Rahman’s Terrific Ten

When my editor suggested I write about AR Rahman’s ten best songs, I let out a nervous laugh. As if there were any mediocre songs to pick from! What do you write about the report card of a student who gets straight A’s; how can you pick the best stone out of glittering diamonds: such thoughts raced furiously through my head. My editor tried helping with a ‘make it your personal choice’ reassurance. Once I started the piece, I realized I needed to go back several years to pick my real favourites. It’s been an exhausting and fun-filled journey, and here’s the list. Not all the songs on the list became the chartbusters they should have. But in a way, that makes them even more special.

This album remains my favourite Rahman yet, for it was a formal introduction to his music. As a lover of music, I am indulgent and listen to an album till I wear it out, but even after all these years, I find Rangeela’s music extraordinarily fresh and experimental. This particular song is a sensuous, romantic one set against Indian classical instruments, and Rahman infuses drama in its every pore. You have vocals by noted singers Swarnalata and Hariharan, and their voices contrast beautifully. The lyrics are by Mehboob who has also wrote songs for Bombay and Hum Dil De Chuke Sanam.

No one has touched the experimental tone of this song and this was in 1995! I remember people’s reactions to this song were tad hesitant, as this song (such a mad medley of world music) confuses at first before casting its spell. And the more you hear it, the more you enjoy its complexity. The song was sung by Rahman and Shweta Shetty.

I didn’t like the song as soon as I heard it; though everyone kept raving about it. But it was during a long trip home, after a tired day, when I warmed up to it. Then the film came, and I saw Shah Rukh Khan match the energy of the song, on top of a train that too, and I was mesmerized. It’s never happened before, and I’m sure this is not the correct manner to fall for a song; but I began to appreciate the song’s worth after “seeing” it. Chaiya Chaiya remains very special to me, and always brings back memories of my earlier years, so fraught with idealistic debates in media school.

Lata Mangeshkar and Udit Narayan team up for this lilting bhajan that I was surprised to have fallen for. Not big on bhajans any way, I was mesmerized at being mesmerized by this song. It has that effect that devotional songs across religions seem to have, regardless of whether you are a believer. The music sweeps you to another place altogether; and this enigmatic journey’s yours as long as you choose to hit rewind.

This enigmatic song is my favourite out of favourites. I’ve had long-winded arguments with those who called the song “nice” and “beautiful”, because I thought they weren’t worthy enough adjectives to describe the song. Once the song is on, you feel like the heavens are singing for you; you just cannot remain unaffected. Rendered by Murtuza Khan and Qadir Khan, incidentally it is writer-director of the film M F Hussain himself who penned the lyrics.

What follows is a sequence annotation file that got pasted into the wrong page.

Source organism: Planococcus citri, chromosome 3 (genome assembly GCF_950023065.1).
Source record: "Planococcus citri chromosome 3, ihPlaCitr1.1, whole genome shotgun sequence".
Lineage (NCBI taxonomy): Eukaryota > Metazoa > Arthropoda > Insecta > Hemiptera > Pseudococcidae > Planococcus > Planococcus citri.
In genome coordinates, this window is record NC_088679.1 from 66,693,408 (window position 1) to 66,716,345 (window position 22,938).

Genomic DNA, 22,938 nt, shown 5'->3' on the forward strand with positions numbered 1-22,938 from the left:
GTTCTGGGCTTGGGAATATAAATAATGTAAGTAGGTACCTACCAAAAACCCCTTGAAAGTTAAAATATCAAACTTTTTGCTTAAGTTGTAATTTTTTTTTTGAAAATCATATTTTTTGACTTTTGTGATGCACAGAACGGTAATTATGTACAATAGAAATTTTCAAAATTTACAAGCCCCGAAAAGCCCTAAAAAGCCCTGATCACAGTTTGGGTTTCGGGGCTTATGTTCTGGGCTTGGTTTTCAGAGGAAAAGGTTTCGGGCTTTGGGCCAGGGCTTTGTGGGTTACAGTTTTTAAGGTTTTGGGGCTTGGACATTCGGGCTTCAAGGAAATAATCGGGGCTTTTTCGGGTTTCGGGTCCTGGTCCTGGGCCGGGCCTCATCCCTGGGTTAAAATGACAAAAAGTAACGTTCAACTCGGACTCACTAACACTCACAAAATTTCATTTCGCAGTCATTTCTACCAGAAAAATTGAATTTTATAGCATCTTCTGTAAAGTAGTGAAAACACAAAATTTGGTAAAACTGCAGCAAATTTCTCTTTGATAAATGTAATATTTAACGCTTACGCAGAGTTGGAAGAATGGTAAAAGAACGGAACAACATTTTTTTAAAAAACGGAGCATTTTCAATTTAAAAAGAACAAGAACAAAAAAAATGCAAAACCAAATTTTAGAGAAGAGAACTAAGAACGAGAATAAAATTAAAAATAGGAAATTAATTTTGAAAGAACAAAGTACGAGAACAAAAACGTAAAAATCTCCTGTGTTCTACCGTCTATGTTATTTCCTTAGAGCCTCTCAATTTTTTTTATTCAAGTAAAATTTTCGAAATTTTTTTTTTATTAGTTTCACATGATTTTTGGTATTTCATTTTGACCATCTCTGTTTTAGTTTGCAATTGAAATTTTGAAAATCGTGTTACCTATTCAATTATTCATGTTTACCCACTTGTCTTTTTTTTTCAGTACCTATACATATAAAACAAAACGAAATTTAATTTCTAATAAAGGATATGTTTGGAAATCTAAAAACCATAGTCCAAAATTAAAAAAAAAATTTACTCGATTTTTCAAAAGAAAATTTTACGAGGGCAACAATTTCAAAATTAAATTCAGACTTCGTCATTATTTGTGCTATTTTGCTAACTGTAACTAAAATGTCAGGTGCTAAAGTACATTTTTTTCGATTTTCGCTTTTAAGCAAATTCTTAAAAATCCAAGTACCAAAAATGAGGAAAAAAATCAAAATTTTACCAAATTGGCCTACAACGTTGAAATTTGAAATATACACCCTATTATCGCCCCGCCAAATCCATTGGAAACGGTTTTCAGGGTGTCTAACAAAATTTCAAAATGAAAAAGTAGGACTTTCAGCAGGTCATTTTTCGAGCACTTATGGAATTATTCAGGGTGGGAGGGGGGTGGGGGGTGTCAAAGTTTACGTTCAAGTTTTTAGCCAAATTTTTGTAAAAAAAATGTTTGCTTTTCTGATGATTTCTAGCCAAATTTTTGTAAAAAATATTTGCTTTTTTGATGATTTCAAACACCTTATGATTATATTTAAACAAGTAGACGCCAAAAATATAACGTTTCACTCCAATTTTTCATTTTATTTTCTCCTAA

Two things bound me to the song: the lyrics that were mischievous and romantic at the same time, and Rahman’s aalap that elevates the song to another level. Classical singer Madhushree’s voice worked perfectly with the tone of the song and she added her own nuances making it that much more special.

Lata Mangeshkar had sung for Rahman before; but this was the first time she was singing with him. The evocative lyrics by Prasoon Joshi are about a mother worrying about her child as evening dawns. The duet between these two legends is so electric and magical, it makes your heart swell with emotion.

The star of the album, according to me. In an interview recently, Aamir Khan said that this song, one of his favourites, was a difficult one but had the potential of becoming a superhit leaving the other songs from Ghajini’s album behind. Bekha has been sung splendidly by Karthik. The music has several hooks and plays around with varied music genres like pop, hip-hop and jazz. Lyrics are wonderful; but it’s not so much the words as how they are rendered that sets the song apart. Bekha reminds one of the songs from Rangeela, especially Kya Kare (what a coincidence for both to be picturised on Aamir Khan).

When I heard it, alone, for the first time, I could swear I felt affected to the soul. The clichéd term `soul-stirring’ wore an immediately new meaning for me. Rahman’s voice seemed to call from the heavens, and there was so much integrity in the song, it was disarming. I don’t recollect how many times I rewound the song that particular evening.

The song, like all songs sung by Rahman, convinces you why Rahman is a genius twice over. With singing as soulful as the music, Rehna Tu is a masterpiece. Utterly romantic, the lyrics are beautiful with lines like Tujhe badalna naa chaahoon ratti bhar bhi sanam, Bina sajaawat milaawat naa jyaadaa naa hi kam. The ending is an unexpected music monologue with strings and the flute. In his booklet that comes with the album, lyricist Prasoon Joshi mentions this to be one of his favourites with Rahman.

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